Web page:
On April 1, New York Times fashion director and chief fashion critic Vanessa Friedman published a piece in the paper titled “Enter the Age of the Vaccine Selfie,” and it was described as, “From topless politicians to designers, it’s a thing. And it’s part of a longer tradition than you might expect.” Friedman’s article explores the history of public figures getting vaccinations, and details some of the recent images we’ve seen of our current politicians and celebrities getting their COVID-19 shots. She goes on to say:
“Perhaps that does explain the dressing choice: Many of us have been hiding inside for so long, feeling scared and powerless, that there’s something liberating about taking clothes off. Though the answer may also be simply that we’ve forgotten how to dress for public-ish injections. Or the need to do something to get attention in an age of social media chaos. If everyone’s taking selfies, how do you signal that your selfie is an important selfie?”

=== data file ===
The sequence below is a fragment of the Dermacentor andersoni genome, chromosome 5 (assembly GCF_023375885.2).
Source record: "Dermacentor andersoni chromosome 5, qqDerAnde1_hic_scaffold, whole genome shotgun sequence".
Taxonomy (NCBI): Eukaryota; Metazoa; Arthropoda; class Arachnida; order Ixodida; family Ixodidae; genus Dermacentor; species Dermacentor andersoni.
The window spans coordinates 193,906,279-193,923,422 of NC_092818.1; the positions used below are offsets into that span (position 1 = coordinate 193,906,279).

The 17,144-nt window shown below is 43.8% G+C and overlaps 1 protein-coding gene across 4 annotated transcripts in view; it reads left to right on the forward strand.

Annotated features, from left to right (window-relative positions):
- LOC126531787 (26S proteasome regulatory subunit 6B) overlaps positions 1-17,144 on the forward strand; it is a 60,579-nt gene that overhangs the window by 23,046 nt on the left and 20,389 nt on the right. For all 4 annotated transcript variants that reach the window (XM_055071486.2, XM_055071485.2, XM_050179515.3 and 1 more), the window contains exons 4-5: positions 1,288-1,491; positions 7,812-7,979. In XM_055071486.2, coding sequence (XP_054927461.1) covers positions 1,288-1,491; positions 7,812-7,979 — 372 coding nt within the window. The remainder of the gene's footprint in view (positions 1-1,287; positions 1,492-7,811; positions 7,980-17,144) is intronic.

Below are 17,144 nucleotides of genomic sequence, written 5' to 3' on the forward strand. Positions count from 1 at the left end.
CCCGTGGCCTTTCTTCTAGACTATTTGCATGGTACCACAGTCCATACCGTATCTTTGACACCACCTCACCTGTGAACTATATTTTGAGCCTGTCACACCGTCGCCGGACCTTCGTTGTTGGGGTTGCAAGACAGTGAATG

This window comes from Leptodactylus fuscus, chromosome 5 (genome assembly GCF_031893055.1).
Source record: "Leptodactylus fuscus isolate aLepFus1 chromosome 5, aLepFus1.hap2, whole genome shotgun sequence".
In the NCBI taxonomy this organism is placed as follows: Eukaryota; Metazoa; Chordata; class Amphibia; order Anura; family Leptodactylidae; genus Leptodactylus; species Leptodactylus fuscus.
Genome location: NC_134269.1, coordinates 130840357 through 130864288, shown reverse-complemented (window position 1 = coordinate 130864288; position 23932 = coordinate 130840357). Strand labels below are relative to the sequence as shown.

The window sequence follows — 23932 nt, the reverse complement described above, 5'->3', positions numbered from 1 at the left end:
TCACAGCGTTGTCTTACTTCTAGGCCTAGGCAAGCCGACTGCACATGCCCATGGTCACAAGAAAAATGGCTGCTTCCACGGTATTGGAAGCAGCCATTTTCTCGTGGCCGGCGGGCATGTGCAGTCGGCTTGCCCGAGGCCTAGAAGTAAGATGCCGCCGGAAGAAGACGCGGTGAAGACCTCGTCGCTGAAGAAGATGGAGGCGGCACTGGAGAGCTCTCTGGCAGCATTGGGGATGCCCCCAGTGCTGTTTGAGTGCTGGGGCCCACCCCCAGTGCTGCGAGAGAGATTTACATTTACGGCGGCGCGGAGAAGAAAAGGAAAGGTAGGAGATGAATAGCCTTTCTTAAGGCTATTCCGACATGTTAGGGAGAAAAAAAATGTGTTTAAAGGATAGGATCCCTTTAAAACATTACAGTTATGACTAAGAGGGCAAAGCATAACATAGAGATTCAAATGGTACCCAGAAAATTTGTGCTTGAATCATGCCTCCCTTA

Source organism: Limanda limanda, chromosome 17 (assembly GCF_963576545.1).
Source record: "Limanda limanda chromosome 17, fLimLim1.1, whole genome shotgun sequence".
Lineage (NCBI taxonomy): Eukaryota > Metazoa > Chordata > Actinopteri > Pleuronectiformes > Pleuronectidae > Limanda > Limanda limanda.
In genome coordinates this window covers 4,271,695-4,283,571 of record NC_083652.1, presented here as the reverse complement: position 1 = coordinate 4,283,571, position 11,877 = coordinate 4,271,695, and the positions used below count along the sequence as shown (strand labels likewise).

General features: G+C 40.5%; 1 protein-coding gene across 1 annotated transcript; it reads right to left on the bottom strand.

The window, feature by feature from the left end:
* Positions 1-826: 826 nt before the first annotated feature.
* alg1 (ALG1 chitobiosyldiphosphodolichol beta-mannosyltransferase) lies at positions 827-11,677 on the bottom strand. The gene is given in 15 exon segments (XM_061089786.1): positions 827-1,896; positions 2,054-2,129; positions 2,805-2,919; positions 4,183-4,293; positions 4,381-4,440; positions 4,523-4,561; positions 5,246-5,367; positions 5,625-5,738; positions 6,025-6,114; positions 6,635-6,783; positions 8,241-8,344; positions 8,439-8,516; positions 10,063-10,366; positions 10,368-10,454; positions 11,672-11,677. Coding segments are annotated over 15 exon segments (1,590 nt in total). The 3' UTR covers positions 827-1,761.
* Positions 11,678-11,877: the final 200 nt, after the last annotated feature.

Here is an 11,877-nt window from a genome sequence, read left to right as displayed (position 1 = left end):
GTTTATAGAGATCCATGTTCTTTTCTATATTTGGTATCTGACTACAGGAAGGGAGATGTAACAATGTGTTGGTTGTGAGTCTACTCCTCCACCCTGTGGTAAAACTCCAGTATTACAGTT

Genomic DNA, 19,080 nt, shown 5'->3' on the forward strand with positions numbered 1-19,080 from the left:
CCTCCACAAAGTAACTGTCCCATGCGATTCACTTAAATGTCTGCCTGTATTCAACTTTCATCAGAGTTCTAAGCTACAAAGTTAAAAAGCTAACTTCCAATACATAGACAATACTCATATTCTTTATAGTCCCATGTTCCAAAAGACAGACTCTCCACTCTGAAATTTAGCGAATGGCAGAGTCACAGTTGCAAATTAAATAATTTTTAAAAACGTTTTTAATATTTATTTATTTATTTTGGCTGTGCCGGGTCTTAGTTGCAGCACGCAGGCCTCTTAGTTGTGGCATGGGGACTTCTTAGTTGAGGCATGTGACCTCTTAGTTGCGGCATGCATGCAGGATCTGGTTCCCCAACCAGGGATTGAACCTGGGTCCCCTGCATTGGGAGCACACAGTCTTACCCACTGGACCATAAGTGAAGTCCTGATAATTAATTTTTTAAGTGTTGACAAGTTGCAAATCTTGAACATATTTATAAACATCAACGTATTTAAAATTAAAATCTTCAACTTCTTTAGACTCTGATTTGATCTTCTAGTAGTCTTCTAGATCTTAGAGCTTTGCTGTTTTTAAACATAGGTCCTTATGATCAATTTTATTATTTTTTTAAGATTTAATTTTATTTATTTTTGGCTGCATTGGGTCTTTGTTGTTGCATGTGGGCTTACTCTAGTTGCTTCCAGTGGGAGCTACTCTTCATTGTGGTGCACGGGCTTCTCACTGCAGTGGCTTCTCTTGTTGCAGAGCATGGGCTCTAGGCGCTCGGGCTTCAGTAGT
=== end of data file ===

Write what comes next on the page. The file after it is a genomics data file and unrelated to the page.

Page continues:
Vaccine selfies do exist on the historical trajectory of publicly documenting vaccinations that Friedman lays out, but it overlooks one major historical, technological shift — social media and the rise of the front-facing camera. Friedman acknowledges these developments: “First, social media really took off (it’s hard to remember, but the iPhone was introduced in 2007, which was the same year Facebook and Twitter went global. Instagram didn’t appear until 2010). But Friedman glosses over them after that, and even examining vaccination selfies from a public health standpoint can’t do the phenomenon justice. We must also consider image-sharing practices specifically from a social media perspective.